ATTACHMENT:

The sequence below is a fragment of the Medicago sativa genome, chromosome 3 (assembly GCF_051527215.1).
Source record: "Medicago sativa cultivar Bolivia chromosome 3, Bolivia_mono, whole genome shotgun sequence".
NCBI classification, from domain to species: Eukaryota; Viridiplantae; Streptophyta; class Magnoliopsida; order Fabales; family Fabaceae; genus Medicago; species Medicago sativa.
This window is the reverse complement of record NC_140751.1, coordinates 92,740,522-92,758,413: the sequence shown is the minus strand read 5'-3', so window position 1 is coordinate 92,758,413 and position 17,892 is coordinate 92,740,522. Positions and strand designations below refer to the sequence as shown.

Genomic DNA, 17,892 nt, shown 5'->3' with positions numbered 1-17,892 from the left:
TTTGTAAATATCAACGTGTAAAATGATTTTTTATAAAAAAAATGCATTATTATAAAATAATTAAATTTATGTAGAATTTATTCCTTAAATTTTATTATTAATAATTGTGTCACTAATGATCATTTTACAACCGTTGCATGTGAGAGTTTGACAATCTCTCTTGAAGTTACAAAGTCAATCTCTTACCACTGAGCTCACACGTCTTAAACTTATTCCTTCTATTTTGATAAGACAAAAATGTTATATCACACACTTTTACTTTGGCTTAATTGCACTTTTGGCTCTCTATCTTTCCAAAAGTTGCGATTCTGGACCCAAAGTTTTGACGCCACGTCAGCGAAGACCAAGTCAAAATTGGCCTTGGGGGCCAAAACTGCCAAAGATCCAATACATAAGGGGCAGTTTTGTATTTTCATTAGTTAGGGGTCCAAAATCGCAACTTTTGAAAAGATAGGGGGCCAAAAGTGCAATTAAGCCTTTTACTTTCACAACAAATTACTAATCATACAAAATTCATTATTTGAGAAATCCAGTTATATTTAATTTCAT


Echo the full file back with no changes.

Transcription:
The sequence below is a fragment of the Medicago sativa genome, chromosome 3 (assembly GCF_051527215.1).
Source record: "Medicago sativa cultivar Bolivia chromosome 3, Bolivia_mono, whole genome shotgun sequence".
NCBI classification, from domain to species: Eukaryota; Viridiplantae; Streptophyta; class Magnoliopsida; order Fabales; family Fabaceae; genus Medicago; species Medicago sativa.
This window is the reverse complement of record NC_140751.1, coordinates 92,740,522-92,758,413: the sequence shown is the minus strand read 5'-3', so window position 1 is coordinate 92,758,413 and position 17,892 is coordinate 92,740,522. Positions and strand designations below refer to the sequence as shown.

Genomic DNA, 17,892 nt, shown 5'->3' with positions numbered 1-17,892 from the left:
TTTGTAAATATCAACGTGTAAAATGATTTTTTATAAAAAAAATGCATTATTATAAAATAATTAAATTTATGTAGAATTTATTCCTTAAATTTTATTATTAATAATTGTGTCACTAATGATCATTTTACAACCGTTGCATGTGAGAGTTTGACAATCTCTCTTGAAGTTACAAAGTCAATCTCTTACCACTGAGCTCACACGTCTTAAACTTATTCCTTCTATTTTGATAAGACAAAAATGTTATATCACACACTTTTACTTTGGCTTAATTGCACTTTTGGCTCTCTATCTTTCCAAAAGTTGCGATTCTGGACCCAAAGTTTTGACGCCACGTCAGCGAAGACCAAGTCAAAATTGGCCTTGGGGGCCAAAACTGCCAAAGATCCAATACATAAGGGGCAGTTTTGTATTTTCATTAGTTAGGGGTCCAAAATCGCAACTTTTGAAAAGATAGGGGGCCAAAAGTGCAATTAAGCCTTTTACTTTCACAACAAATTACTAATCATACAAAATTCATTATTTGAGAAATCCAGTTATATTTAATTTCAT